Our new Head of Partnerships, Patricia Holly-Purcell who is based at the United Nations Global Compact headquarters in New York, flew in from the USA to be part of this first intensive.

Patricia said she was honoured to be part of the week and that she had learnt a lot from those working in city government.

City Partnerships’ developer, Michael Nolan was uplifted by this first week and said:

“They are a very talented bunch of committed practitioners and whilst their projects are multi-faceted and tackling complex problems, I am confident they will be successful in attracting the right partners and funding”.

Natasha Issa, Associate Director of Sustainability and Resilience with AECOM, joined the seminar at the beginning and again at the end of the week and was impressed with the progress:

“I feel lucky to have had the opportunity to be part of the program and am impressed with how the project concepts have developed in such a short period of time”.

The next intensive will be held in October and much of the work will be focused on partnership development; project partners who will also have the opportunity to participate in the customised capacity building.

In the meantime, the local government leaders will continue building their projects, developing business cases and securing local support.

We look forward to the next chapter!


Report Author: Elizabeth Ryan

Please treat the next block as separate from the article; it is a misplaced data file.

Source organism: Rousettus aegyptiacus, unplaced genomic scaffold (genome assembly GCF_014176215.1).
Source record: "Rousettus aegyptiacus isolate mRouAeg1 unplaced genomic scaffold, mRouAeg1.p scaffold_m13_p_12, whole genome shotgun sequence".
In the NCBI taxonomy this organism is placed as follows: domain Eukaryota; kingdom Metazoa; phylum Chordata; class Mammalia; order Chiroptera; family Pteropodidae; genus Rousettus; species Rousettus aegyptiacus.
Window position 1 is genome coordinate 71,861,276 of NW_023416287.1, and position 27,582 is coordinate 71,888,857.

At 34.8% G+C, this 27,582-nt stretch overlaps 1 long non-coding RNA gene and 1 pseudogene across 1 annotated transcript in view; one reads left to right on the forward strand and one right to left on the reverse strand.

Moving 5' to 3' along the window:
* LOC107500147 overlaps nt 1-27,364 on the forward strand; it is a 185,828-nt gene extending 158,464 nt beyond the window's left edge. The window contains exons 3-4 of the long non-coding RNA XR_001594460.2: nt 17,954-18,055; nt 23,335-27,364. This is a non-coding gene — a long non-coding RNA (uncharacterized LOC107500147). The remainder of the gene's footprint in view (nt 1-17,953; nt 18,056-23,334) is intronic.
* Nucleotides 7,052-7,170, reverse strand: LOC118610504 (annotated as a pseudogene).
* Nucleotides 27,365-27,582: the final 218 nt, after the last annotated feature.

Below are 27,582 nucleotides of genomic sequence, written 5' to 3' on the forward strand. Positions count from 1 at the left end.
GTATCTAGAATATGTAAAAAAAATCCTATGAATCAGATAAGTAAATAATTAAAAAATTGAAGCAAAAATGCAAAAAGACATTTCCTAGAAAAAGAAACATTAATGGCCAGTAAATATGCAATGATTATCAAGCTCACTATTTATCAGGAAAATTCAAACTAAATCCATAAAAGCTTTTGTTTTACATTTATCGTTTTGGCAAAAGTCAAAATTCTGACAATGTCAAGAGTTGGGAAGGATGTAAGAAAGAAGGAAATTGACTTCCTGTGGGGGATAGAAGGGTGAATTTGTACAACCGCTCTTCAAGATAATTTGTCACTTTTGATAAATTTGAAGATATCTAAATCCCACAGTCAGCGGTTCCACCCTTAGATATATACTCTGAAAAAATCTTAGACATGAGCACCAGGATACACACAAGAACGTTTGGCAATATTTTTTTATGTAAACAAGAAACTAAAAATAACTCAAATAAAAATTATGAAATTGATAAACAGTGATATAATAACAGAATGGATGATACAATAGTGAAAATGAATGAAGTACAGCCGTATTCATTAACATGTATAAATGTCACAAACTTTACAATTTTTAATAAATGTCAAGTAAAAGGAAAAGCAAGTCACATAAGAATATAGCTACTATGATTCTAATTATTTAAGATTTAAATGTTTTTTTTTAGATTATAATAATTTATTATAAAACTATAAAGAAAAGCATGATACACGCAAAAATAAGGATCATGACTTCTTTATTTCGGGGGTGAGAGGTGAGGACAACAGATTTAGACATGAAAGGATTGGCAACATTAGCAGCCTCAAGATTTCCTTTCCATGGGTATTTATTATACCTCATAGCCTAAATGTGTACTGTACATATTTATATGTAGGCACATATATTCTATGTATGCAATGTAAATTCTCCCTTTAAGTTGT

City Partnerships Australia Implementation Partners: Founding Director of the UN Global Compact - Cities Programme, David Teller is pictured with AECOM Sustainability and Resilience leader, Victoria Chandra.Our partners from private sector are important contributors to City Partnerships. From left: Cate Harris from the UN Global Compact Network Australia (left) and and Melinda Macleod, Program Director from BHP Billiton Foundation (right) working with Matt Swards & Samantha Magill from the City of Ballarat (centre).Mid week brought a little light relief and time for partners and city leaders to get to know each other better. From left, finance advisor, Gordon Noble, Warwick Peel from the United Nations Association Australia with Molly Fredle, Patricia Fitzsimons and Douglas Rowland from Hobsons Bay City Council.From left: Dr Jane Mullett from the UN Global Compact - Cities Programme with Angela Valentine from the City of Knox and Belinda Gibbons, the Australia New Zealand representative of the Principles for Responsible Management Education (PRME).Amber Stewart from the City of Newcastle (left) with Sandra Hernandez Salazar and Shanice Nagy from RMIT Entrepreneurship and Start-up Association (RESA).City of Ballarat leaders looking happy and relieved following their project 'pitch' delivery on the final day.Joana Correia sharing a much deserved relaxed moment at the network function midweek. She is pictured with City Partnerships partner, Warwick Peel from the United Nations Association Australia. Joana has played a key role in the design and development of the City Partnerships system.Michael Nolan with Andrew Scarlett from the City of Port Phillip. As well as the program designer, Michael plays an important role as coach and mentor throughout the two year City Partnerships Challenge sharing his over twenty years commercial experience in sustainability, resilience and multi sector projects.Amber Stewart's pitch for the Newcastle project. Newcastle is one of Australia's major second cities.The Ballarat pitch. Ballarat is is an historic Victorian regional city and the site of the famous Eureka stockade.Our new Head of Partnerships, Patricia Holly-Purcell (left) flew in from the New York office for the first Australian City Partnerships capacity development. She is pictured with Patricia Fitzsimons from Hobsons Bay.From left: Jane Stanley from EAROPH Australia with Julia Laidlaw and Elizabeth Ryan from the UN Global Compact - Cities Programme.The urban leaders worked through business case framework templates. Pictured: Julia Laidlaw from the UN Global Compact - Cities Programme who facilitated the development of the Australia City Partnerships first 2018 capacity development intensive.City of Knox leaders engrossed in the preparation for the 'pitch' on their project.There is already a strong sense of teamship already developing between the city leaders who will work together for two years.Samantha Magill, Economic Development Manager with the City of Ballarat.Jane Stanley from EAROPH with Amber Stewart from Newcastle City Council.Katherine Teh-White from private sector consultancy, Future Eye providing advice to city leaders in one of the coaching sessions.Steve Gawler, Director of ICLEI Oceania in a roundtable interchange with city leaders following his presentation to the group.City Partnerships core development team looking very pleased (from left) Joana Correia and Julia Laidlaw.Professor Jago Dodson, Director of the Centre for Urban Research, RMIT and Cities Programme Global Advisor contributed a seminar on urban policy and planning.New AECOM Associate Director of Sustainability and Resilience, Natasha Issa with Michael Nolan. Natasha provided advice on cities' projects pitches on the final day.City leaders were gifted Sustainable Development Goal badges on the final day.Inter-state connections. Amber Stewart from Newcastle City Council with Mia Davison from Victorian government, DEWLP and the Australia Chapter of EAROPH.